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What Indiana law says about prenups

The state of Indiana views marriage as a contractual agreement. Therefore, there are rules governing distribution of assets if the couple divorces or one spouse dies.

What Indiana law says about prenups

The state of Indiana views marriage as a contractual agreement. Therefore, there are rules governing distribution of assets if the couple divorces or one spouse dies.

“These rules will prevail unless there is a valid prenuptial agreement specifying an alternative asset distribution scheme preferred by the couple,” says Angela Gloy, a Purdue University Extension ag economist.

Key Points

Indiana laws govern the dissolution of a marriage.

A prenuptial agreement takes precedence.

The courts prefer not to break up an operating farm if possible.

Depending upon how the property is titled, husband and wife may have equal ownership shares. “Generally, assets are divided pursuant to Indiana’s 50/50 presumption,” says Andrew Bloch, an attorney who deals with ag law, Carmel. “When the divorce is filed, the marital pot closes. Every asset and debt on the date of filing are fair game for the court to consider. If there are assets that are not contemplated at the time of the prenuptial agreement, the courts will use Indiana law to divide those remaining assets.”

However, Bloch says most courts try to prevent a family farm from being dismantled through a divorce, but unless one party rebuts the equal split assumption, the court may have no choice.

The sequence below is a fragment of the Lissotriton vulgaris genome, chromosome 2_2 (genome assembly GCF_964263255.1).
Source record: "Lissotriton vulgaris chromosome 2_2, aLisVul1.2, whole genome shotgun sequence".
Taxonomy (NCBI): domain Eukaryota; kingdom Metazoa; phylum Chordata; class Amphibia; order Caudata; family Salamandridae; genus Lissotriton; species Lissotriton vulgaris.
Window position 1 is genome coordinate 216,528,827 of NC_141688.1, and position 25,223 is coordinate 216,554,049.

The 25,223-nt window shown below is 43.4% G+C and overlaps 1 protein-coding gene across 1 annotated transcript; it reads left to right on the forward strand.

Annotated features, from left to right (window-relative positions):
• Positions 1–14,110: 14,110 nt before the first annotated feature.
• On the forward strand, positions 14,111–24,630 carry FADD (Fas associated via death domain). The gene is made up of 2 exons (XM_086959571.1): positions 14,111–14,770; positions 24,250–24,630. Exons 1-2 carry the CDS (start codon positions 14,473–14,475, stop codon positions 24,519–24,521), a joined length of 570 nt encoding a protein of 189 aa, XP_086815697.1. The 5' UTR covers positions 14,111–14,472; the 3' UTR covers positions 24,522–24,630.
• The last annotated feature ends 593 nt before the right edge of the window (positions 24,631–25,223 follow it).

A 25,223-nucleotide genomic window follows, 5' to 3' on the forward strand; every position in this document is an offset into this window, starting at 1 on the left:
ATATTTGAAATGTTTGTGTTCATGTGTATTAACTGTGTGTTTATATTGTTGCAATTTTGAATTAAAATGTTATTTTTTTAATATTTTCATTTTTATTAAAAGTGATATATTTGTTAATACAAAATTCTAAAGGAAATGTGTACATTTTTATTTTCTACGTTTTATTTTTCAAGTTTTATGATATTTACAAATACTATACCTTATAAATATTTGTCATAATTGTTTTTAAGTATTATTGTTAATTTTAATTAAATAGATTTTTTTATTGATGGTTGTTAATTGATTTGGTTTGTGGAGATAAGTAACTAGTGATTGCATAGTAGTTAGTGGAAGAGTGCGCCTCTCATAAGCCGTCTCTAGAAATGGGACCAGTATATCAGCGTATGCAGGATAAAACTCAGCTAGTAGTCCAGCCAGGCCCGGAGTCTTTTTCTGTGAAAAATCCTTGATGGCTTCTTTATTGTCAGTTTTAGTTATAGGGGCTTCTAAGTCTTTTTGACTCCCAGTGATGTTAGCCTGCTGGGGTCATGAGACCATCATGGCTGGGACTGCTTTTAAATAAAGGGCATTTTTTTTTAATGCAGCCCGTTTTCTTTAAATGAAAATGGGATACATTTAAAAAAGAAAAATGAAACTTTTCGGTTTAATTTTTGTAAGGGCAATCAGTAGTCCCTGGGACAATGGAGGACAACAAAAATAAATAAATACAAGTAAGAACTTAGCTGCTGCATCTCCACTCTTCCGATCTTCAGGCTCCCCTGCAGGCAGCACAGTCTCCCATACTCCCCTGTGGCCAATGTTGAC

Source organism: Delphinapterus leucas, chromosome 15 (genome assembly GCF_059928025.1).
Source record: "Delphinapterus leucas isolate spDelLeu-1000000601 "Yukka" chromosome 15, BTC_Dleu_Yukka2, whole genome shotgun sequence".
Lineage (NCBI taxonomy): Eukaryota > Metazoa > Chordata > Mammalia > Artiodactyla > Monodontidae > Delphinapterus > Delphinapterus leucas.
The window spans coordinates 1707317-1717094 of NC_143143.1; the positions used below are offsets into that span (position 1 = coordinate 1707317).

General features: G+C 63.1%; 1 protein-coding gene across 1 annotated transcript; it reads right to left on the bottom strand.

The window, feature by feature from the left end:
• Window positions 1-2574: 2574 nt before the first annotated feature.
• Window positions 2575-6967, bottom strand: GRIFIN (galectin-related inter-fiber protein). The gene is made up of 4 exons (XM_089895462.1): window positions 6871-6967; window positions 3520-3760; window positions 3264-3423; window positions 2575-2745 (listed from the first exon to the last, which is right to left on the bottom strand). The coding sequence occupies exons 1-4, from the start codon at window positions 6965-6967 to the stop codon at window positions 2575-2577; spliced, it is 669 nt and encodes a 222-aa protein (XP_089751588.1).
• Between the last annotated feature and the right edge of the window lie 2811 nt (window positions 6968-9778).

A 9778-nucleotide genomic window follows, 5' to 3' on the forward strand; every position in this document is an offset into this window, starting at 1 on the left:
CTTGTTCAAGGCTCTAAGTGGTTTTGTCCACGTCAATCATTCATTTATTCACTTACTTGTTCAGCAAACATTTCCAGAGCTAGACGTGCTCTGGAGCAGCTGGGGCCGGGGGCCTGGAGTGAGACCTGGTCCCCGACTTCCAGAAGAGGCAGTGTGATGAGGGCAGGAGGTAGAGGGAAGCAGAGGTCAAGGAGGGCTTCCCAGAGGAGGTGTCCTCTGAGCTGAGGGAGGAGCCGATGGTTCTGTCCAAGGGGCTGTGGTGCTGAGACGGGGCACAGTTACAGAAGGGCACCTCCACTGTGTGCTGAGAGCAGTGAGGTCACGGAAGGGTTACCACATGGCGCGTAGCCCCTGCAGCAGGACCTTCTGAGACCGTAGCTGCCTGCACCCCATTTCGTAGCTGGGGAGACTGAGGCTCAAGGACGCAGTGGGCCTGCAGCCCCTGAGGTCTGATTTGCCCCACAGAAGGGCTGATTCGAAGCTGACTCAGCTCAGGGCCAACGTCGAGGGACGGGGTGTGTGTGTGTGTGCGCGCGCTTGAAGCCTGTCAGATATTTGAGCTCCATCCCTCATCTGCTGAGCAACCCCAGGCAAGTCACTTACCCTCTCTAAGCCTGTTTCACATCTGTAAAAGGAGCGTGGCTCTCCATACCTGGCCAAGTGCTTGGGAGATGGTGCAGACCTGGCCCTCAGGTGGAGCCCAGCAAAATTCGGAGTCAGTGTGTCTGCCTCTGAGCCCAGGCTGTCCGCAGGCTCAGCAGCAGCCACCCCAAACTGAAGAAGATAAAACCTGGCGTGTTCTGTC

“Prenuptial agreements can be an important, albeit it touchy, subject, but farm families should seriously consider them to protect the family farming operation,” Bloch says.

Hayhurst writes from Terre Haute.

What you should include in a prenup (tial agreement)

What you put in a prenuptial agreement is up to you and your partner. It can cover anything from land to livestock, Angela Gloy notes. She’s a Purdue Extension ag economist.

Here are items Gloy and Andrew Bloch, an ag attorney, suggest considering if you’re working with an attorney to put together an effective prenuptial agreement.

Full disclosure. “A prenuptial agreement requires full disclosure of all assets and liabilities by both parties coming into a marriage,” Gloy says. “This includes all ownership stakes in the family farm business.”

A prenup usually makes the most sense when one party coming into a marriage has considerably more assets than the other, she continues. The party with an interest in a farm business may show considerably greater assets than the other party.

Financial responsibilities. A prenuptial agreement can show a plan for meeting the financial responsibilities of the marriage. For example, a spouse working off the farm may wish that only a portion of their income be available for farm business expenses.

Asset distribution. A prenuptial agreement can spell out asset distribution in advance for farm asset ownership interests. This avoids uncertainty if there is a divorce, or if one spouse dies.

Attorneys for both parties. It’s essential that both parties consult with an attorney before entering the agreement, says Bloch. It’s essential for the attorney and both parties in the agreement, he insists. “It is vital that people understand the contract they are entering into, and what potential rights they are giving up.”

Possible addenda. Some clients include an exhaustive list of cattle or machinery, Bloch says. “Knowing what to put in a prenup and what the client needs is dependent on the client’s situation,” he concludes.

This article published in the January, 2012 edition of INDIANA PRAIRIE FARMER.

All rights reserved. Copyright Farm Progress Cos. 2012.

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